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Legion’s Rachel Keller Talks Experimental Theater, Fargo, and the Unique Weirdness of Noah Hawley

Rachel Keller.

The surreal FX show Legion wants to put viewers inside the head of its main character, tortured mutant David Haller. Doing so takes the form of disorienting visuals and timelines, but the show also succeeds in making us feel like David because of his paramour, Syd Barrett. Played by relative newcomer Rachel Keller, Syd is a fellow mutant who cannot be touched, for fear that her powers might cause her to switch bodies with the toucher. Syd lives a life of isolation in plain sight, unable to be close to others.

But she’s also profoundly tough and far more worldly than Legion’s troubled hero, constantly bringing jolts of sarcastic electricity to the ensemble. That’ll be no surprise to fans of showrunner Noah Hawley’s other FX project, Fargo — Keller starred as wayward teen Simone Gerhardt in season two, and stole nearly all of her scenes. Vulture caught up with Keller on the Legion set in Vancouver as she was filming the season finale (don’t worry, no spoilers!) and chatted about her experimental-theater background, the collective delusion that is filming a CGI scene, and how Hawley has become her “quiet mentor.”

Other people in the cast and crew told me that Noah Hawley is the only one who fully has a handle on Legion. When you auditioned, what did you know about your character?
Not a ton. Noah asked me to come and read for the piece and I thought he was bringing me under obligation, because I might have been like the only 20-something girl he knew. [Laughs.] It would’ve maybe looked bad had he not had me come read for it.

Because you’d worked with him on Fargo?
I suppose. It was hard to believe that I would fit into this universe. It was a strange project. When I auditioned for Fargo, there was something about it that I was hungry for because of how right it felt for me. This was quite different.

What made Legion feel like it wasn’t necessarily a good fit?
Well, it didn’t not feel like a good fit. There was just so much less information about it, so it was difficult to know, Oh, I belong in this universe. I didn’t know exactly where I would place myself. But you get your imagination and curiosity engines running. When I’m auditioning for something, if it’s not me, I really hope the part doesn’t go to me. You know what I mean? I don’t want to be at the wrong place at the wrong time. If it’s me, wonderful. If it’s not me, there’s space for all of us.

Did you do chemistry tests with Dan Stevens?

That’s risky.
Well, Noah is the chemistry test, right? He has a vibe as a filmmaker, which is important now with how much creative control showrunners can have. I think Noah’s been a real trailblazer. He has a lot of trust for his collaborators. I think he chooses them carefully. If he’s vetted people, then I trust him. He had us meet. Dan and I hung out before it all began, in Los Angeles. I had one of the best first meetings.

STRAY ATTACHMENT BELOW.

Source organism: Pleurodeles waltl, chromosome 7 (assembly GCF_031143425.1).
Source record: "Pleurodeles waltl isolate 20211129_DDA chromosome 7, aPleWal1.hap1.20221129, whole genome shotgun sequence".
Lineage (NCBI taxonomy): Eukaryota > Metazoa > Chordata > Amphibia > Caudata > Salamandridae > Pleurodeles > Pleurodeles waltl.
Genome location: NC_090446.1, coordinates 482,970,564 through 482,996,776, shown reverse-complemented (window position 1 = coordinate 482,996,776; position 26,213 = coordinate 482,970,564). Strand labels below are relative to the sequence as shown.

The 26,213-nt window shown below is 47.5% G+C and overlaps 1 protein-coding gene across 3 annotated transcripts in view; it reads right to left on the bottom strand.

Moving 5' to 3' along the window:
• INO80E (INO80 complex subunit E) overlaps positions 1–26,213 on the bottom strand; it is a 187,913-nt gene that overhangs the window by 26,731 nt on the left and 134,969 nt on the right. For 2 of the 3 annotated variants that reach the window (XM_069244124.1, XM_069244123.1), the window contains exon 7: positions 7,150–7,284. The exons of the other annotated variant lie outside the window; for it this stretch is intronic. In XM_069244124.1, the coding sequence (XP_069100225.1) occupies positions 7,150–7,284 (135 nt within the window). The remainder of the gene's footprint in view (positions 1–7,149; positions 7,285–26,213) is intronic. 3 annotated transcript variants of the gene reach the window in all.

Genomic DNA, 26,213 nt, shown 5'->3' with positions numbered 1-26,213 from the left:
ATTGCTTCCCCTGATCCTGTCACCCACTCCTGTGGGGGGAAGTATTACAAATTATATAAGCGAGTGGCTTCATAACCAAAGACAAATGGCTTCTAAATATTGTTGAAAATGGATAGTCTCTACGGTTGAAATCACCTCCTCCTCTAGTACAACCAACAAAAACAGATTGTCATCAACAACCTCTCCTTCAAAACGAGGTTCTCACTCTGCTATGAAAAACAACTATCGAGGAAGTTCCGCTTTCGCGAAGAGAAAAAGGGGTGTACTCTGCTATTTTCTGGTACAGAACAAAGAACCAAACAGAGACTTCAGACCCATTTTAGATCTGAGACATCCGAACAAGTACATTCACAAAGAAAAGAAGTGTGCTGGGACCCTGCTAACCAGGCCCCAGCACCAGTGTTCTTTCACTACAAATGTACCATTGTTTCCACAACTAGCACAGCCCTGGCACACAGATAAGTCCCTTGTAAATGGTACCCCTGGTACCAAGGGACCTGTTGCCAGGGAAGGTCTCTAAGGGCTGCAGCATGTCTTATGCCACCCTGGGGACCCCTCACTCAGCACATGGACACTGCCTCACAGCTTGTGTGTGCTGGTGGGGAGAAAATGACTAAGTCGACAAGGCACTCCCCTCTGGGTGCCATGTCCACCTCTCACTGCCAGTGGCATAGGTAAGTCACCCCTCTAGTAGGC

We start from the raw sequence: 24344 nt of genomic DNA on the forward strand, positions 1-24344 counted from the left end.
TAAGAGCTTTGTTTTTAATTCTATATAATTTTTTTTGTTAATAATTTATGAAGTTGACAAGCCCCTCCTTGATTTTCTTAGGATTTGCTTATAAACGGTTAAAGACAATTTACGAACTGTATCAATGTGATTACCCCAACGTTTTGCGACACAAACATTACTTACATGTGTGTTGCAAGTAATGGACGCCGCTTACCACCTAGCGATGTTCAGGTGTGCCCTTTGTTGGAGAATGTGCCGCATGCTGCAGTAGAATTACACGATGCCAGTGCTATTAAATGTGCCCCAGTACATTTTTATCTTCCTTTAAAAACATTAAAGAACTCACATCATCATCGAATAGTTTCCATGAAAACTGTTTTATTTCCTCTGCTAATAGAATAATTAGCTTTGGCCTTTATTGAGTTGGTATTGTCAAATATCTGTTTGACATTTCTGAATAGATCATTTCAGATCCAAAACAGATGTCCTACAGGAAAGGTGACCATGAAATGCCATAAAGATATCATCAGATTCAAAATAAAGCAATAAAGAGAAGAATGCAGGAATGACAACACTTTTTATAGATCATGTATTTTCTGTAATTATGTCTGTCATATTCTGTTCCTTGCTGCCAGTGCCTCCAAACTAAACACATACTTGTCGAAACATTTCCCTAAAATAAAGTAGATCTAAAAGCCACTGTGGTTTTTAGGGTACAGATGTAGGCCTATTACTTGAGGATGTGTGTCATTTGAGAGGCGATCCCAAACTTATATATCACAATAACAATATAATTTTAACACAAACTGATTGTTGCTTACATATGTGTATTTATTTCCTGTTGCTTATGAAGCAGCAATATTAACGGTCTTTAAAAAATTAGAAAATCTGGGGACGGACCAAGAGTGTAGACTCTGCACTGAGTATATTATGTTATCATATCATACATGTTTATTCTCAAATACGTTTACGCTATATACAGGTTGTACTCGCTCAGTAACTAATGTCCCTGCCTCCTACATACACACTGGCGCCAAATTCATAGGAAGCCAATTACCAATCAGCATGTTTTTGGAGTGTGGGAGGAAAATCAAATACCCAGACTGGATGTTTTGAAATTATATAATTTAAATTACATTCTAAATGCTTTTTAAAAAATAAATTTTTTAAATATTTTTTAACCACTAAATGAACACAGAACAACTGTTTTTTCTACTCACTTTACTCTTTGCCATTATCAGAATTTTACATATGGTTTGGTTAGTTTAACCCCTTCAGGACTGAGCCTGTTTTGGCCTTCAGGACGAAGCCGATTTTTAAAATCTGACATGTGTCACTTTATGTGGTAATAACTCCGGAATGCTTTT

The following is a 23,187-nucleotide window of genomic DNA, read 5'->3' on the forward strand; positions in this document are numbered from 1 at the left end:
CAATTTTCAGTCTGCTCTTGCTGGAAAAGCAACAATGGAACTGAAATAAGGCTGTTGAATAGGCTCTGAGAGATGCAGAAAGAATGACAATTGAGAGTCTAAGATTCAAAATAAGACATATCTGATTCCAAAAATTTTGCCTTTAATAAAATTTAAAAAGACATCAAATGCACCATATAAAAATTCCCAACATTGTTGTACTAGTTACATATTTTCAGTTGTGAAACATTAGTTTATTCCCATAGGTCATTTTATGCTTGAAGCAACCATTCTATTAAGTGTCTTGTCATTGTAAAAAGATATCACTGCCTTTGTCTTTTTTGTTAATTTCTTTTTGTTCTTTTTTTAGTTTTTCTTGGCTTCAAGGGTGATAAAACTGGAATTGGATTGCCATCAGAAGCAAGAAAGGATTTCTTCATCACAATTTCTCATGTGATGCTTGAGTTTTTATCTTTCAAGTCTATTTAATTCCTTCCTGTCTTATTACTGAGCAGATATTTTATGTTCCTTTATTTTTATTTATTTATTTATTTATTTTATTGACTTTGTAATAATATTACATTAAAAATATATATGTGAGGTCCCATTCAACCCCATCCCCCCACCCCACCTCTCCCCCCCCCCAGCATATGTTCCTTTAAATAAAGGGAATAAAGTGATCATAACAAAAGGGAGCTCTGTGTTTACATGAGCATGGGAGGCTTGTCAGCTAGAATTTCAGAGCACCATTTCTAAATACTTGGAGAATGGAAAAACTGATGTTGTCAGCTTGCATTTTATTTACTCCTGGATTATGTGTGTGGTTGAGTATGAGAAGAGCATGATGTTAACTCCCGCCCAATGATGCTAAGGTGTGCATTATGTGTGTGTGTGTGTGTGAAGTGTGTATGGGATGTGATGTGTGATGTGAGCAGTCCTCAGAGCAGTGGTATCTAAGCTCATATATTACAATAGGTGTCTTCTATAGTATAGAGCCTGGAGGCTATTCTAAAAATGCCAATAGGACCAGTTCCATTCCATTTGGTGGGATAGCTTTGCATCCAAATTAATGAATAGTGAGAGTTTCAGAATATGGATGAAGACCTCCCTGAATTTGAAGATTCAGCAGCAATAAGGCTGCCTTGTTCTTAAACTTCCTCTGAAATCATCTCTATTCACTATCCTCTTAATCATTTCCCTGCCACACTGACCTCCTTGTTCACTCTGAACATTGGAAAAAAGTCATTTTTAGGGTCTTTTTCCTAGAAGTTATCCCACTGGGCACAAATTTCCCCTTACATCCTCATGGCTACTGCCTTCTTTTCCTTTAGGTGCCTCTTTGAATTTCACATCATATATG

What’d you talk about? Was it mostly the show?
No, there wasn’t much to talk about with the show. We talked a bit about Fargo and my experience working with Noah. In the beginning, I felt a little like I was the gatekeeper to Noah’s mind or something.

For the other actors?
Right. They would look to me to go, “Is this how it is?” or “What does he mean?” There were moments where I was like, “Yes, I’ll try to tell you what he means,” but I quickly learned that we were all in the same boat. There’s no unlocking Noah and there’s always more learning as we go.

Do you think that’s deliberate? That he wants you to discover rather than have answers given to you?
I do. If I have any frustration or confusion, now I feel like I understand that it’s Noah. Noah’s been a mentor for me, a quiet mentor, which for me feels like the best kind. I’m hesitant when people tell me what to do or what to say. The only way that it’s been similar [to Fargo] is that, at the end of Fargo, and at the end here, I felt like things have started to click that haven’t been clicking along the way.

As in, the story?
Sure, story-wise. But also the artistry of it, the style of it. Some things are starting to make sense, and I feel like the process of not knowing a lot makes it so that trying to make sense of it gets put on the back burner. That becomes not as important. The number one thing with Noah is that the thing that you think will be most important is quickly discarded for more interesting questions.

What was different about Noah’s approach to Legion?
Well, every aspect of the show feels different than what Fargo felt like. This is from the ground up. This is building a world, and the rules of this world are so free to have us create and collaborate from within. Fargo was more about the relationships between the people in a family. This has been a technical journey for a lot of us in a really exciting, engaging way. It feels like a dance every time with the camerapeople. I’ve never spoken to the camerapeople more than on this project.